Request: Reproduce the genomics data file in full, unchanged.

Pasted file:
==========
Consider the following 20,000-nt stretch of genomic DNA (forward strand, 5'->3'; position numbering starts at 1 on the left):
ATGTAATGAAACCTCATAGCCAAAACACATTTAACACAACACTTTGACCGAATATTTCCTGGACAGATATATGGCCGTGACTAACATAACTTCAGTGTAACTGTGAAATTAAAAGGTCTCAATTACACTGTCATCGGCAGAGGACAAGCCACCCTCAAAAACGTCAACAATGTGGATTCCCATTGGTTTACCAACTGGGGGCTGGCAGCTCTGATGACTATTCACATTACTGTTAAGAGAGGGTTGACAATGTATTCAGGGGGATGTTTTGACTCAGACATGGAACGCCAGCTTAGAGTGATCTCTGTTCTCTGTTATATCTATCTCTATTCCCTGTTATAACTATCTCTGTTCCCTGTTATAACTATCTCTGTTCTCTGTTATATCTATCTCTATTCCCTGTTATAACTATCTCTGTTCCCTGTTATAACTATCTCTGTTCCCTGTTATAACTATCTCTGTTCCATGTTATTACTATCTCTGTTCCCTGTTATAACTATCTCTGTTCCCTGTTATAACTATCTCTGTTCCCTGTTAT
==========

Consider the following 20,000-nt stretch of genomic DNA (forward strand, 5'->3'; position numbering starts at 1 on the left):
ATGTAATGAAACCTCATAGCCAAAACACATTTAACACAACACTTTGACCGAATATTTCCTGGACAGATATATGGCCGTGACTAACATAACTTCAGTGTAACTGTGAAATTAAAAGGTCTCAATTACACTGTCATCGGCAGAGGACAAGCCACCCTCAAAAACGTCAACAATGTGGATTCCCATTGGTTTACCAACTGGGGGCTGGCAGCTCTGATGACTATTCACATTACTGTTAAGAGAGGGTTGACAATGTATTCAGGGGGATGTTTTGACTCAGACATGGAACGCCAGCTTAGAGTGATCTCTGTTCTCTGTTATATCTATCTCTATTCCCTGTTATAACTATCTCTGTTCCCTGTTATAACTATCTCTGTTCTCTGTTATATCTATCTCTATTCCCTGTTATAACTATCTCTGTTCCCTGTTATAACTATCTCTGTTCCCTGTTATAACTATCTCTGTTCCATGTTATTACTATCTCTGTTCCCTGTTATAACTATCTCTGTTCCCTGTTATAACTATCTCTGTTCCCTGTTAT